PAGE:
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Topic Tag: precious plastic

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Hi all! My name is Adrián and I am in Eindhoven with the PP V4 team! Styrofoam is going to be one focus for the 4th version of the project. In the beginning, styrofoam was a commercial name for XPS (Extruded Polystyrene), later becoming a more casual name for EPS (Expanded Polystyrene). At their core, both materials have the same root which is PS (Polystyrene) so both work in a similar way. There are some differences between them, because they are made with different processes, so there are some slight differences. This post will explain what are we doing here with this focus, so that we can share our knowledge, to solve the problem of EPS and XPS all together. Any tips or help is welcome, all experiences are a bonus for us and extra knowledge is always good! Here’s a summary of the options that we have for recycling EPS: I think that we can make a few alternative processes; To return the EPS and XPS to its earlier form, by melting it and converting it into PS. Or... by working with EPS and XPS to find solutions without changing its properties too much. Two other options could be to convert EPS and XPS into active carbon for filtering and cleaning water (see: https://archive.googlesciencefair.com/projects/en/2016/2ca4f4c493f29dff24dd2d14ff404868348cb44abb782f5dba8089a40c1c7caf )or even to feed to mealworms in our ‘beyond plastic’ research (see: https://www.plasticula.com/ you can also ask Jannis @dasjannis who is also part of our army!) Focussing now on turning EPS or XPS into PS, we have two types of process; involving heat or chemicals. - Chemical process with which the molecules of PS react, causing the material to melt - Terpenes such as D-Limonene, which is part of the group of monoterpenes, it could be extracted from essential oils in citric fruits. I do not know if it could work also with other monoterpenes. Like Pinene (pine), Myrcene (hop) Linanool (lavender). If someone has tried with them it could be interesting to know how they work. - Acetone and esters - Saturated aliphatic hydrocarbons - Carbures - Diesel oil - Thermal process : The temperature that we are working with now is in-between 160ºC and 180ºC. Although from 100ºC (glass transition temperature) we notice some changed to the characteristics of EPS and XPS. To keep working with EPS and XPS we also have two types of mechanical process; shredded or un-shredded. Once shredded we can use the pellets in the following ways: - Using it for filling textiles (pillows etc.) - Making bricks by mixing the pellets with concrete (the down-side of this option is that it will be really difficult to recycle it again) - Some agricultural applications, mixed with soil (we have the same problem with difficulty to further recycle) Un-shredded, we can use the material in the following ways: - We can cut, and sand it in an easy way, depending on the density of the EPS we have. (The issue with this option is that the process leaves leftovers. This is aimed towards reusing rather than recycling) -We can also make molds with it, then fill the sand with melted aluminium and burn the EPS. However, this is not a very eco-friendly system. (see: https://www.youtube.com/watch?v=tH-PaNugz9w )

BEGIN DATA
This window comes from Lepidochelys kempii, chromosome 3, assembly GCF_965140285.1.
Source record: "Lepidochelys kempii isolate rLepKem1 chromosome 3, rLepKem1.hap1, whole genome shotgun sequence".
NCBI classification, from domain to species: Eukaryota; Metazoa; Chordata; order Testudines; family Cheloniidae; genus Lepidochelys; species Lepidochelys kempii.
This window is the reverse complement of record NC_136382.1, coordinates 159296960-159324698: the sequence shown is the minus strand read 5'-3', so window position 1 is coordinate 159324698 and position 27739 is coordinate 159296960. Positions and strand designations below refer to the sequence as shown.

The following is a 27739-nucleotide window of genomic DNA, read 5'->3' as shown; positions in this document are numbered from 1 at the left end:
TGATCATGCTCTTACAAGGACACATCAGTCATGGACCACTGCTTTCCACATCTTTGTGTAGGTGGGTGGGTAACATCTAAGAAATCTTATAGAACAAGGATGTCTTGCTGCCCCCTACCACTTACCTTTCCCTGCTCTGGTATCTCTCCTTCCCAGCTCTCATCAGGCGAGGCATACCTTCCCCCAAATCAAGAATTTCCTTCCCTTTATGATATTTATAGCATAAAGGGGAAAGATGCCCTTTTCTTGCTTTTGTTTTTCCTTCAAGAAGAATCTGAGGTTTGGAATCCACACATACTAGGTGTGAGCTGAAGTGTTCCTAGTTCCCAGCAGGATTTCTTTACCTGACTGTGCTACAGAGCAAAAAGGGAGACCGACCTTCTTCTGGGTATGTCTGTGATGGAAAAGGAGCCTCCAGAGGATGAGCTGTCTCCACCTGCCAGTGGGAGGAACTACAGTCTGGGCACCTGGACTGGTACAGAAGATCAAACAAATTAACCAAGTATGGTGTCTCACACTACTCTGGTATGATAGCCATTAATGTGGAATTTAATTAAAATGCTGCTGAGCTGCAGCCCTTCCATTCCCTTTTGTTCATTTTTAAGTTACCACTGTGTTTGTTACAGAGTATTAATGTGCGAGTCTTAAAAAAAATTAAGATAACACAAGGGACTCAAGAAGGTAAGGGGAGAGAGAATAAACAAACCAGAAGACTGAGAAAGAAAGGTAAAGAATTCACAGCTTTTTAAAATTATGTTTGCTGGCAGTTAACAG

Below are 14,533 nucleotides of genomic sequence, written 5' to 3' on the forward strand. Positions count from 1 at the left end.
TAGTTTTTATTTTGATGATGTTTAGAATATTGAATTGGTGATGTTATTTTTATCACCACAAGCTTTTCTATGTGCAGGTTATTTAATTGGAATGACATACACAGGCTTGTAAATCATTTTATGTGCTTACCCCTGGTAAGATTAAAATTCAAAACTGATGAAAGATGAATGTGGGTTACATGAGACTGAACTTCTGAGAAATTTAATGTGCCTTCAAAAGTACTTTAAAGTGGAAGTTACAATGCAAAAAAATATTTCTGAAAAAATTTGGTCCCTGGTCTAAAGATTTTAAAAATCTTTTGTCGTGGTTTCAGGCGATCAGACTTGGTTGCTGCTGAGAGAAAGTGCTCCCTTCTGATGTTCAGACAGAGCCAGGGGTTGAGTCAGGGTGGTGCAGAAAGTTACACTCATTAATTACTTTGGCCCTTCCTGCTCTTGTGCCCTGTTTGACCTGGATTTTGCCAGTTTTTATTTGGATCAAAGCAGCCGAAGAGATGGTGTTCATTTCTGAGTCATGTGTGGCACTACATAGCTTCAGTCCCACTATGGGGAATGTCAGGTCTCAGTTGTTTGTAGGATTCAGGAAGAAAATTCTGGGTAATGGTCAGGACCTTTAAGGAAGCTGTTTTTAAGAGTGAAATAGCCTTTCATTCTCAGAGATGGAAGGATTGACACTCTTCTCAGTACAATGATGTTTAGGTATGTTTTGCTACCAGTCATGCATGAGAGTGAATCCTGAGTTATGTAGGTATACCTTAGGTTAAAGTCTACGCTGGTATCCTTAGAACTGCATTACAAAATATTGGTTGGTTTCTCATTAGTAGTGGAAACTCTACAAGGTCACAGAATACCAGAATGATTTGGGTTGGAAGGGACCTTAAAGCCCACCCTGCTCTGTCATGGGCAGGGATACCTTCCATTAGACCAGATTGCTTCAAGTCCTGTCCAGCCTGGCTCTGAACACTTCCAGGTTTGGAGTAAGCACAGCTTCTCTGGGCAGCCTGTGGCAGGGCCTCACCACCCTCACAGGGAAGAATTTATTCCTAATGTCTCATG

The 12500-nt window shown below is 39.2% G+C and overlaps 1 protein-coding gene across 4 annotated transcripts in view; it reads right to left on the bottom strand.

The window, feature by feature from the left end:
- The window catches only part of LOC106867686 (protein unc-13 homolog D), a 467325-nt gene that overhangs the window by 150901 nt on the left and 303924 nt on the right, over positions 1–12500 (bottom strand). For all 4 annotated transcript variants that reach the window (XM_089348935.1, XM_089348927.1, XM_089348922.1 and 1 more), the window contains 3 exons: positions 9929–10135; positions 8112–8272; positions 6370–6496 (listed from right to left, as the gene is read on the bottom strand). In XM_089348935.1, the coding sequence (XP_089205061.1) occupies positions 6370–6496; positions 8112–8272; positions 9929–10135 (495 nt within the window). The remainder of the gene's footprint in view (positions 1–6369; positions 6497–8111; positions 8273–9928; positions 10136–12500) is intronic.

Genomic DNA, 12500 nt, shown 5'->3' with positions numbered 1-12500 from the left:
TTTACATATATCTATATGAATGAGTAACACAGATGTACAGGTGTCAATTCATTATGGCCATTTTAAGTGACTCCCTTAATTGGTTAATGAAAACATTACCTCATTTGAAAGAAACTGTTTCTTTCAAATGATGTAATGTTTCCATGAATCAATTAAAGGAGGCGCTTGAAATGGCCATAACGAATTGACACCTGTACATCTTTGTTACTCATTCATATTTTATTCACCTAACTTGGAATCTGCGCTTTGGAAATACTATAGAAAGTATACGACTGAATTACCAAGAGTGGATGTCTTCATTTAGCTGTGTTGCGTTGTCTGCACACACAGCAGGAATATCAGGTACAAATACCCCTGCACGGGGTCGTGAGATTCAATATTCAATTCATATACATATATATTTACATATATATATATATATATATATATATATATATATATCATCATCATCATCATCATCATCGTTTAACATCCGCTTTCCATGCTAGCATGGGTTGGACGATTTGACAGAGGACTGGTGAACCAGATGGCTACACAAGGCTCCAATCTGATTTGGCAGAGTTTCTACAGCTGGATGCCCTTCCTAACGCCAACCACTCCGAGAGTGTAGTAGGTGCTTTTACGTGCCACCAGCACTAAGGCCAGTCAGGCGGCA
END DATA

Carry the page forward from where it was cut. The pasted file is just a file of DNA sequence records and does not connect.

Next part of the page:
Viewing 30 topics - 1 through 30 (of 656 total)